Montreal shines in orange … once more
Abdul Butt had to switch from comedy to postcards with a sardonic slant during the pandemic.
One of his creations shows five orange diversion signs enclosed by two orange construction cones. The caption below reads, “We will overcome COVID-19, but construction in Montreal is there forever.”
It seems so.
The city should now be bathed in red – not orange – as a tribute to the Habs that the Leafs turned upside down in a classic case of schadenfreude. Some are already dreaming of a Stanley Cup this summer, but unfortunately, even the hockey gods would have trouble finding a parade route along an unpolluted downtown street.
Welcome to the near summer in this city. The curfews are over. Terraces are open. Indoor restaurants and gyms will be available again on June 7th
the city turns orange, appropriately. There’s a cheer here that only playoff hockey can bring to Montreal. But this city is wrapped in so much orange that you might think we were transported to the Netherlands to take root in the Dutch at the World Cup.
Only eaters for punishment should ever bother to take the car tour of the city. Newspaper photographer Dave
Sidaway and I have made our plans over the past few days. Blinded by the orange, we were repeatedly hindered by diversion signs and road cones from one end of the city to the other. We stayed dizzy, we went around in circles and had to rely on our inner magellans in order not to be moored in some excavation.
Pick an area: Old Montreal, Little Burgundy, Westmount, the Plateau, Mile End, Parc Extension, Griffintown, Downtown.
Choose a thoroughfare: Ste-Catherine St., de Maisonneuve Blvd., Sherbrooke St., St-Denis St., St-Laurent Blvd., Peel St., Jean-Talon St., Remembrance Rd.
Obstacles everywhere. It was our Cone-y Island again. The city could easily have turned into a bombed-out war zone in a horror movie.
If there was any good news, it was that the traffic collapse wasn’t as migraine-inducing as it could have been. But that’s because the city center is as good as free from tourists and the workers and students in the city center are mostly staying at home for the time being.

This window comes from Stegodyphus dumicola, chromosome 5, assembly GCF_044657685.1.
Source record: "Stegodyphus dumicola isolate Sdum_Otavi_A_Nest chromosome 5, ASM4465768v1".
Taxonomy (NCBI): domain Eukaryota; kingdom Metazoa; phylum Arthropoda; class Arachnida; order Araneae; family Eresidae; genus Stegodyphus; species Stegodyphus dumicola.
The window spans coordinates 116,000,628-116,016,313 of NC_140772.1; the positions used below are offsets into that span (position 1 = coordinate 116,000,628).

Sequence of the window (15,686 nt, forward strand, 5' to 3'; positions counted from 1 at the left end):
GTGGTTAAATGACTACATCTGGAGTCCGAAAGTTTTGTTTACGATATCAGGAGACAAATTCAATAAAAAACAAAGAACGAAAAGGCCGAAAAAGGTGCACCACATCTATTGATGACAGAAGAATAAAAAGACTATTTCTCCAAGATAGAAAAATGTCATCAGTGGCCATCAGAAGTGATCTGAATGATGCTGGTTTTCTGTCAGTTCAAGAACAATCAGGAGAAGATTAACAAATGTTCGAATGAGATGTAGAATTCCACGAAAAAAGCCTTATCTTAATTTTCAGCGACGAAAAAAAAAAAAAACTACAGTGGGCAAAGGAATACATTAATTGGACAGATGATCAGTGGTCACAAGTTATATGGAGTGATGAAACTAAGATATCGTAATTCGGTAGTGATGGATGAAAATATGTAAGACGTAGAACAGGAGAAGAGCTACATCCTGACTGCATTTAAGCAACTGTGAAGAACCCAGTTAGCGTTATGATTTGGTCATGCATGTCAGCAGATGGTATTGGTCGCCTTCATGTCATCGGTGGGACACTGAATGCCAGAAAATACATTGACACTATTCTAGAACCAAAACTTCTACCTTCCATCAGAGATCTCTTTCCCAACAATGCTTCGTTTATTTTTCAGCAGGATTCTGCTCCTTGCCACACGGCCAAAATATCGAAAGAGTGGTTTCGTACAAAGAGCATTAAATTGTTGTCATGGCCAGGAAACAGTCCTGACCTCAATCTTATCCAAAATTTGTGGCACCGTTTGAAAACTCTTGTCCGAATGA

Yes, we know that our infrastructure is crumbling and needs to be repaired before the city sinks into St. Lorenz. But everything at the same time? The situation is exacerbated these days by work on building REM and condominiums – which seem to be at their peak.
It’s a great gesture that the city and province have decided to spend $ 25 million to attract visitors to our exhausted downtown area by providing 200 patio permits, public pop-up spaces, and mini-festivals. Also part of the plan is the pedestrian zone of parts of Ste-Catherine, Crescent and Peel streets and the Quartier des Spectacles. Of course, some might argue that much of the city center is already pedestrianized.
They call this initiative Les aventures du coeur de l’île. Which it certainly can be if your idea of a fun adventure is catching jugglers sipping a brew and a croque monsieur on a patio too close to a cement truck dumping its cargo.
During a Mobilité Montréal press conference Tuesday, the ever-cheerful Montreal spokesman Philipe Sabourin pointed out that there will only be 48 road construction projects in the city this summer, but claimed that this is a 30 percent reduction from last year depicted what might deceive many based on what we are experiencing now.
Sabourin said there are many ways to get downtown other than by parachute, but the best would be by bus, train, or subway. He also noted that there would be free downtown parking on Friday evenings and weekends this summer – for those who could actually make it to the center, faculties still intact.
Incidentally, no picnic for pedestrians or cyclists who can find their way around the countless detours and construction sites.
In a perfect world, residents of the island and those outside the island would choose to use public transportation to take part in such an adventure downtown if they so choose. But surveys continue to show that too many are still dependent on their own vehicles and would rather have gum surgery than drive downtown for dining, entertainment, or shopping, especially if their needs are in South Shore malls, West Island, Can Be Covered, and Laval. Add to this the hassle with the constant deviations from highways and bridges leading into the city, which will be particularly intense this summer.
It might just require the Habs to win the Stanley Cup for the angry residents to forget our constant road-building mayhem. Then maybe the team will consider a river route instead of a street parade.